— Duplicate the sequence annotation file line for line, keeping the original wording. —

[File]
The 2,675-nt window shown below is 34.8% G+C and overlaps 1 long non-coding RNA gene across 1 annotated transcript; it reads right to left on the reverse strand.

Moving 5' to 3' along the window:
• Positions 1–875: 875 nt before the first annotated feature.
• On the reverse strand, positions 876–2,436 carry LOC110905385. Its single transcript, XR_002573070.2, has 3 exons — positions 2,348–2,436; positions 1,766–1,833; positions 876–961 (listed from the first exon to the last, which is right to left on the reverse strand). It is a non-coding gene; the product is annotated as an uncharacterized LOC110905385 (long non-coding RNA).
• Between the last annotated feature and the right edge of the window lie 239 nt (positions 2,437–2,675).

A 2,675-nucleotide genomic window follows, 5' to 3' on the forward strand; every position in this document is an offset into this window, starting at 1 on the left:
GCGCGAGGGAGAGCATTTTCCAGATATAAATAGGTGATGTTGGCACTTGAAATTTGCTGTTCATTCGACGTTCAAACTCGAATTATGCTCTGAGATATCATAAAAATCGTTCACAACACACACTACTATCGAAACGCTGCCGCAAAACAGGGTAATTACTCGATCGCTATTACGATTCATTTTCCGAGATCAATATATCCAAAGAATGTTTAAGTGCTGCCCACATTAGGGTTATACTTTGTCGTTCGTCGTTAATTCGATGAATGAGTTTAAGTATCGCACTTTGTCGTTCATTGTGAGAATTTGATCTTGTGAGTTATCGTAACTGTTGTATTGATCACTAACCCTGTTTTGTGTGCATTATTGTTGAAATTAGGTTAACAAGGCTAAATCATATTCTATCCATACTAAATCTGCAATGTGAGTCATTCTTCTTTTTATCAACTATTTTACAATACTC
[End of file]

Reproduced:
The 2,675-nt window shown below is 34.8% G+C and overlaps 1 long non-coding RNA gene across 1 annotated transcript; it reads right to left on the reverse strand.

Moving 5' to 3' along the window:
• Positions 1–875: 875 nt before the first annotated feature.
• On the reverse strand, positions 876–2,436 carry LOC110905385. Its single transcript, XR_002573070.2, has 3 exons — positions 2,348–2,436; positions 1,766–1,833; positions 876–961 (listed from the first exon to the last, which is right to left on the reverse strand). It is a non-coding gene; the product is annotated as an uncharacterized LOC110905385 (long non-coding RNA).
• Between the last annotated feature and the right edge of the window lie 239 nt (positions 2,437–2,675).

A 2,675-nucleotide genomic window follows, 5' to 3' on the forward strand; every position in this document is an offset into this window, starting at 1 on the left:
GCGCGAGGGAGAGCATTTTCCAGATATAAATAGGTGATGTTGGCACTTGAAATTTGCTGTTCATTCGACGTTCAAACTCGAATTATGCTCTGAGATATCATAAAAATCGTTCACAACACACACTACTATCGAAACGCTGCCGCAAAACAGGGTAATTACTCGATCGCTATTACGATTCATTTTCCGAGATCAATATATCCAAAGAATGTTTAAGTGCTGCCCACATTAGGGTTATACTTTGTCGTTCGTCGTTAATTCGATGAATGAGTTTAAGTATCGCACTTTGTCGTTCATTGTGAGAATTTGATCTTGTGAGTTATCGTAACTGTTGTATTGATCACTAACCCTGTTTTGTGTGCATTATTGTTGAAATTAGGTTAACAAGGCTAAATCATATTCTATCCATACTAAATCTGCAATGTGAGTCATTCTTCTTTTTATCAACTATTTTACAATACTC